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How Britain's ecosystems are cutting pollution, creating energy and growing the economy


   The UK's ecosystems have helped the country in its energy production strategies, reducing pollution and increasing revenues from services provided, according to the latest data released by the Department for Environment, Food and Rural Affairs.

   Farmland all over the country has been widely used to produce solar energy. The UK is required to meet an EU renewable energy target, producing 15% of its energy from renewable sources by 2020. The energy flow from these habitats has increased massively, with the UK producing 600 times more solar energy than in 2007, topping 5,647.9 GW hours.

   However, the government has recently reduced its financial support for solar farms and this could have an impact.


   Two other habitats have contributed to the reduction of pollution - freshwaters and woodlands. Freshwater habitats include reservoirs, canals, ponds, lakes and rivers, which cover 12% of the total environment. Woodlands covered 3.16 million hectares in 2015.


   New data reveals that woodlands have removed an estimated £1.8bn worth of harmful pollutants from the atmosphere, with an overall reduction of the most dangerous chemical agents.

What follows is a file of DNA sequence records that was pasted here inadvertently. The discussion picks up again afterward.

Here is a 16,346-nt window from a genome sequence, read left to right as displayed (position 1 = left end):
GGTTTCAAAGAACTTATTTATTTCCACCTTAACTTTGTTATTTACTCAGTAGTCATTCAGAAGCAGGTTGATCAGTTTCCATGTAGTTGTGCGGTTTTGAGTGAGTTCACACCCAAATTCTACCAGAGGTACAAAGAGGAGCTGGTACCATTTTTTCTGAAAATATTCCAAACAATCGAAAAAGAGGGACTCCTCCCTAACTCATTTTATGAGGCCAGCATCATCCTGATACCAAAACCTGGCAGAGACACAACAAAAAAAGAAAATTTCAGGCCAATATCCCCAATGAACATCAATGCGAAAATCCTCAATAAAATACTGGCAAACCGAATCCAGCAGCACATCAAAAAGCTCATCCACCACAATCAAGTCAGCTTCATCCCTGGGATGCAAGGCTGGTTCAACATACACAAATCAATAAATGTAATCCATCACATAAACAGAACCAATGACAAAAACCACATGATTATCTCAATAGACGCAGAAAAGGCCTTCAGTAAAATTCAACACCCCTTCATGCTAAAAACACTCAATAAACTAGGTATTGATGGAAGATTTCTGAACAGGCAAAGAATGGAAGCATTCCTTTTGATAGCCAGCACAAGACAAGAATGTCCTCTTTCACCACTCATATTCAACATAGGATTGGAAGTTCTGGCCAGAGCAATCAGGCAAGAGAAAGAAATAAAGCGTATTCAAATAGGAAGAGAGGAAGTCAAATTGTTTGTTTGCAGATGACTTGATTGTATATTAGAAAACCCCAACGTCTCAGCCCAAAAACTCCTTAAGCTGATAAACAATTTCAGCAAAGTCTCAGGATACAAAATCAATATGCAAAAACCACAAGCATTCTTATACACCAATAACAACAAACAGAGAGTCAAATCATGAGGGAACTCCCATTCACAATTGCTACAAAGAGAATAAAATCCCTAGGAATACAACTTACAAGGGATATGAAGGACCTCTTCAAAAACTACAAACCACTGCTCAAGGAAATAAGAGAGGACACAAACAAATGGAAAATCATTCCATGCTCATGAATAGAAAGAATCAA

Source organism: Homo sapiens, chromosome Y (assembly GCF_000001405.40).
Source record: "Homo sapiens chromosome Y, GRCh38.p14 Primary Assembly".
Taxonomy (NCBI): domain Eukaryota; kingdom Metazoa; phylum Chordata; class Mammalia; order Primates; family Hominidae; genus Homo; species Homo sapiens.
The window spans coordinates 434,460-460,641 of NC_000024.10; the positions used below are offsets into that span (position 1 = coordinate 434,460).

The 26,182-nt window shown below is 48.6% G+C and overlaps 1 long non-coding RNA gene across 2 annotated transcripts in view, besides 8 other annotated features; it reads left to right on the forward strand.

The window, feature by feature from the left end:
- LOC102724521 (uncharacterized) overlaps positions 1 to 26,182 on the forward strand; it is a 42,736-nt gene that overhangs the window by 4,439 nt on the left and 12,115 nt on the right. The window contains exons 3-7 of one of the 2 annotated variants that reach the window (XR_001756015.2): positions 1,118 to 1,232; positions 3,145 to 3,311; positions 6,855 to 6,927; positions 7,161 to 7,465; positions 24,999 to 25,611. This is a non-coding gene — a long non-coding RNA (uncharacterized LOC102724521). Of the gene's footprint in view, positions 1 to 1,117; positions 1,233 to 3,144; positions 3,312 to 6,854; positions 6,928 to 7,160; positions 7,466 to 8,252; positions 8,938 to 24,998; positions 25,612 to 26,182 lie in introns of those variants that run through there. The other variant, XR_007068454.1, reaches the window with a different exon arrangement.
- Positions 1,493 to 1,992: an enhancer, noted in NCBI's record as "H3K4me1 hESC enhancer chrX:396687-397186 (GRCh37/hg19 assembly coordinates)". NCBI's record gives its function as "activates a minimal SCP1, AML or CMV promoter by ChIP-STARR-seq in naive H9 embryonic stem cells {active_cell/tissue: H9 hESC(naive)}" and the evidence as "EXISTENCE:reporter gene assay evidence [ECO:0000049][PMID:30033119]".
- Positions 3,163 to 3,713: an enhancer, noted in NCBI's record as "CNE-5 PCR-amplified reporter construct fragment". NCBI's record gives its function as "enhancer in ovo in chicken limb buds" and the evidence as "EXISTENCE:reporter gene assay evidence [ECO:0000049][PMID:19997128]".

However, freshwaters have seen a deterioration in the quality of the habitats. Since 2008 the number of rivers and lakes classed as in poor condition has increased. In 2014, 69% of rivers and 62% of lakes did not meet all the criteria to receive a 'good' status.

   Farmlands have also shrunk with a reduction in organic farming. The June Survey of Agriculture and Horticulture records 17.6 million hectares of land in the UK as farmland with a decrease of 2.6% since 2007.

   Despite the ecosystem problems, the amount of time spent on visits to woodlands in the UK has increased.

   Subsequently, the revenue from these activities has increased, with freshwaters total from cultural services now at £10.1bn and woodlands at £13.2bn.

Nam Việt (IBT source)

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